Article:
Some curious things have been happening in the skies over the past week. I’m not just talking about the fact that they’ve turned a quite wonderful shade of blue and that the great yellow ball has emerged unhidden by cloud for more than one day at a time, although that can be classified as somewhat of an unusual sight. No, instead the occurrence was in the night sky – the appearance of what is called a ‘perigee-syzygy’ or, for the cosmologically challenged amongst us, a ‘supermoon’. It doesn’t mean that the satellite of the sky has been genetically modified or taken on any secret identities; rather that the full moon just passed was orbiting the closest to Earth than it has at any time over the past eighteen years, giving the illusion of it being bigger than ever before.
Mostly, the extra-large moon gave everyone a chance to gaze in wonder from their windows or unlock their inner amateur photographer by capturing it on camera in all its super-sized glory. But it also gave rise to a range of new concerns over the effects of the lunar force upon the landscape. Whether the supermoon could be traced as a trigger for climate change or any number of natural disasters it is unclear to say, although the chaos caused by fluctuating tides both at home and abroad at around the time of its occurrence appears to be more than coincidental. While we may not be too familiar with supermoons, there’s nothing new about the speculation; the moon has long been at the centre of all manner of age-old superstitions and unsettling sensations. Putting certain pieces of folklore aside – say, displaying lupine tendencies and an overwhelming urge to howl – the moon as a symbol and sign has a special resonance generally but most definitely in literature. Lunar visions and scenes set against the moonlight are not obviously romantic but full of mystery, secrecy, spirituality and revelation.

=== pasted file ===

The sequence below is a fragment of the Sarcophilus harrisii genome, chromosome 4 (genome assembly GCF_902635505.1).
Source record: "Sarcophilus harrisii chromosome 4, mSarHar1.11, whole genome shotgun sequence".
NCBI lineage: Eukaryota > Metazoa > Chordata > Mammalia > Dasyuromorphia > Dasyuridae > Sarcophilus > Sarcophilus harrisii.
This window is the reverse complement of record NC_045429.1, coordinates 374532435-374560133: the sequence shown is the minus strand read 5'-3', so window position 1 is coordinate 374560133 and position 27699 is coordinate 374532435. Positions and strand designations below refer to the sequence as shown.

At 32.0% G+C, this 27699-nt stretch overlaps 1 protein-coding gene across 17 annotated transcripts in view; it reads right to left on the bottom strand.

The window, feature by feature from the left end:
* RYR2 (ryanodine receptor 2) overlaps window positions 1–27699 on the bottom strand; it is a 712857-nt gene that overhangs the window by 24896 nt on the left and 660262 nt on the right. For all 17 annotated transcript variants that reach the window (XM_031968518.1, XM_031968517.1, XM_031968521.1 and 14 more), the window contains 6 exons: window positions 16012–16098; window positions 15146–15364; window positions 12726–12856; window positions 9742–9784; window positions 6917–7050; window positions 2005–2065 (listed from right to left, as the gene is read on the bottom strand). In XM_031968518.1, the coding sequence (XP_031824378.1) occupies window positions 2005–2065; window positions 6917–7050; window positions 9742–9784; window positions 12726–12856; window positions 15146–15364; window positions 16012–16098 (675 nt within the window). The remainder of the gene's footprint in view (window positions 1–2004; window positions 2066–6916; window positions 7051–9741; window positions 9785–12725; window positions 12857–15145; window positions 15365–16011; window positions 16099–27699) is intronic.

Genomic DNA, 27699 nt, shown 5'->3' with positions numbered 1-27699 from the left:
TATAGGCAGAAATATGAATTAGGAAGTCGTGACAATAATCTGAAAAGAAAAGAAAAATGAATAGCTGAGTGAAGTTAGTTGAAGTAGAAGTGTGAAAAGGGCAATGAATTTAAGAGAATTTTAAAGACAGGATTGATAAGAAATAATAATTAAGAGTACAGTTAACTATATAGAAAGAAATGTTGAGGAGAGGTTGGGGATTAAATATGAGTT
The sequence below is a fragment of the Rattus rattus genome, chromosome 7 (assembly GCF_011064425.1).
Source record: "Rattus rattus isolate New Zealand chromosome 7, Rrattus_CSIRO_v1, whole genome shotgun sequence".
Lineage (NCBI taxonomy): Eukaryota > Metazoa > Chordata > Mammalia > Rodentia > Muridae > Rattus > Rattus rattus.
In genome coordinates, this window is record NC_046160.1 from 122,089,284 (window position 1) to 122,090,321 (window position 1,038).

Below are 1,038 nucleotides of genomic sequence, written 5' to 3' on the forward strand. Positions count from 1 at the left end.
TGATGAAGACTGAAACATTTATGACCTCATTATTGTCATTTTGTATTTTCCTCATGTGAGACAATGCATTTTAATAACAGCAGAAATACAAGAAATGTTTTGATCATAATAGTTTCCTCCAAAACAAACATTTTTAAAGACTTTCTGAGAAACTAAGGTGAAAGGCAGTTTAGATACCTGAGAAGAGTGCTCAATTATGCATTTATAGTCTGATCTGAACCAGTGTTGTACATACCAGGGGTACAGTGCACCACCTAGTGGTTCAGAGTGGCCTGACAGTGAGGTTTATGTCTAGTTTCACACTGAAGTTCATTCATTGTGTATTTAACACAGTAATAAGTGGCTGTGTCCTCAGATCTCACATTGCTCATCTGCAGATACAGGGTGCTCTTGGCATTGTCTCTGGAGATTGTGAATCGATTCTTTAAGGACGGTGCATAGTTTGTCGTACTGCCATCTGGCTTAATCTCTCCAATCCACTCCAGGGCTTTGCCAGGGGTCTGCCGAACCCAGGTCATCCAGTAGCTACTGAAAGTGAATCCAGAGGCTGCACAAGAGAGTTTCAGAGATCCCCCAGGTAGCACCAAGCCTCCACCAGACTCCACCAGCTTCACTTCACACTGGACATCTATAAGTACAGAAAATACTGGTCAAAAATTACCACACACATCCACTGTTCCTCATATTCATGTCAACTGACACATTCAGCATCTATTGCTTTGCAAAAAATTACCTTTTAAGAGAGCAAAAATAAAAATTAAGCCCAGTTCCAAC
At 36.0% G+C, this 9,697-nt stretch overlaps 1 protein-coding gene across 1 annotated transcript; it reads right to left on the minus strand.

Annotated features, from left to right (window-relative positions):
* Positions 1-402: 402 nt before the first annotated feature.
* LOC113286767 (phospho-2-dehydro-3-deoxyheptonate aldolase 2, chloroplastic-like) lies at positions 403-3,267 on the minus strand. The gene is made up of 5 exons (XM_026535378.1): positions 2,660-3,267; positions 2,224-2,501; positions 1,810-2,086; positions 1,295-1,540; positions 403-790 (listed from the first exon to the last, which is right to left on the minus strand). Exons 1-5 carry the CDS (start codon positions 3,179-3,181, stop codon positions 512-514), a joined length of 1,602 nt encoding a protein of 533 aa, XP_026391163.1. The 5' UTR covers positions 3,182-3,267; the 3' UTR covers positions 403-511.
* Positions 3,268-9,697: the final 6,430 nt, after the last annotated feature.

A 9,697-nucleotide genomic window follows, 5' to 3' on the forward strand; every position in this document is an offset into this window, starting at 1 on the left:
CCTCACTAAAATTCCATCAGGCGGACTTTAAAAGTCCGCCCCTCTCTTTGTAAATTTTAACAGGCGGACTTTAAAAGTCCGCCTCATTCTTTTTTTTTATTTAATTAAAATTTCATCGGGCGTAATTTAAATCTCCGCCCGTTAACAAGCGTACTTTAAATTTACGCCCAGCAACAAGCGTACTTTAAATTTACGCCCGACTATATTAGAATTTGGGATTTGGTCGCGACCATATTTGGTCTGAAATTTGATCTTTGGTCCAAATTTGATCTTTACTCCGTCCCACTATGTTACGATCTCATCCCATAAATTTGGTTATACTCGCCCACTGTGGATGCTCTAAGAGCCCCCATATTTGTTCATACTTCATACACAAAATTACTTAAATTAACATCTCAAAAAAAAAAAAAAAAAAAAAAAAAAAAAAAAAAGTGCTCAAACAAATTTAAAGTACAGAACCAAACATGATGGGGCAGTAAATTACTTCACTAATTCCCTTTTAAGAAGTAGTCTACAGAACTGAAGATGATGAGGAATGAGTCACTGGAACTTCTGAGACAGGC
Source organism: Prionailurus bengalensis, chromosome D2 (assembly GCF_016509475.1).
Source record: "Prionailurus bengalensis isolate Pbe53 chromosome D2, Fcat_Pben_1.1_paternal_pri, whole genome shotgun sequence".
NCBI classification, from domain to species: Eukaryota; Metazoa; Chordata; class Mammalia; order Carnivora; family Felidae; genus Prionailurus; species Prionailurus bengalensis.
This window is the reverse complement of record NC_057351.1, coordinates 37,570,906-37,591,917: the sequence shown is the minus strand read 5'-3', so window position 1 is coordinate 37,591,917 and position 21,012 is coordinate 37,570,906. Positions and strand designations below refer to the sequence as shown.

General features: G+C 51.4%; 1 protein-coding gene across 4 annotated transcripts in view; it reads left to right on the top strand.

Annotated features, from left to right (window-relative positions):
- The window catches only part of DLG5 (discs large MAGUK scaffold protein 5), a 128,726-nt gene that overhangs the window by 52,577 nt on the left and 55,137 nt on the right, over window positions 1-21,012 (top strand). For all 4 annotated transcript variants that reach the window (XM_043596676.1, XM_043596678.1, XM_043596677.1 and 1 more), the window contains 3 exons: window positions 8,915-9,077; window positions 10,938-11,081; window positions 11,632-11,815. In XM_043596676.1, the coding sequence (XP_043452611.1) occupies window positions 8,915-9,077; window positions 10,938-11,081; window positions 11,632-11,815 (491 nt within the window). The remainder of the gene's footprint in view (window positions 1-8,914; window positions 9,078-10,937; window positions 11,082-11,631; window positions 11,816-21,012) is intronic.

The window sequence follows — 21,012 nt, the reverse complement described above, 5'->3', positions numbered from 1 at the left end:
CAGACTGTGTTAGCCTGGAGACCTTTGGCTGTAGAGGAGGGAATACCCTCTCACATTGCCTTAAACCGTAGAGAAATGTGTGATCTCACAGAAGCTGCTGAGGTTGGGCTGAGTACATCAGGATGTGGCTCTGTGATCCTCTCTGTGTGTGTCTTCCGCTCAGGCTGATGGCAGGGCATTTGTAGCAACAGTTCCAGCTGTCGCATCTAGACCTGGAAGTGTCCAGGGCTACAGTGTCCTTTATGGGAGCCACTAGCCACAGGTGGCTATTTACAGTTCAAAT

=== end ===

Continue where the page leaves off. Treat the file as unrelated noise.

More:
The moon is also commonly categorised within poetry and prose as a symbol of femininity, set in opposition to the ‘masculinity’ of the sun. While this relation is most likely made due to its cyclical nature, arguably there are other qualities which match the guardian of the night sky to the fairer sex; draw your own conclusions as you will. The moon in Shelley’s evocative and enchanting poem-fragment is identified as a woman; one that while elegant is also rather unfortunate, characterised by weariness, without companion and also with hints of insanity – another trait typically associated with the moon (think of the connection between lunar, lunacy and lunatic). What makes the moon this way? Standing singular and separate from the stars in her own sky, only reflecting light from her male counterpart, ever changing yet remaining a constant. As Shelley presents it, the moon is a symbol of great contradiction, variability and loneliness – a lot less strange and supernatural and more relatable to ourselves than we usually consider.
To The Moon
And, like a dying lady lean and pale,
Who totters forth, wrapp’d in a gauzy veil,
Out of her chamber, led by the insane
And feeble wanderings of her fading brain,
The moon arose up in the murky east,
A white and shapeless mass.
Art thou pale for weariness
Of climbing heaven and gazing on the earth,
Among the stars that have a different birth,
And ever changing, like a joyless eye
That finds no object worth its constancy?
Percy Bysshe Shelley (1792-1822)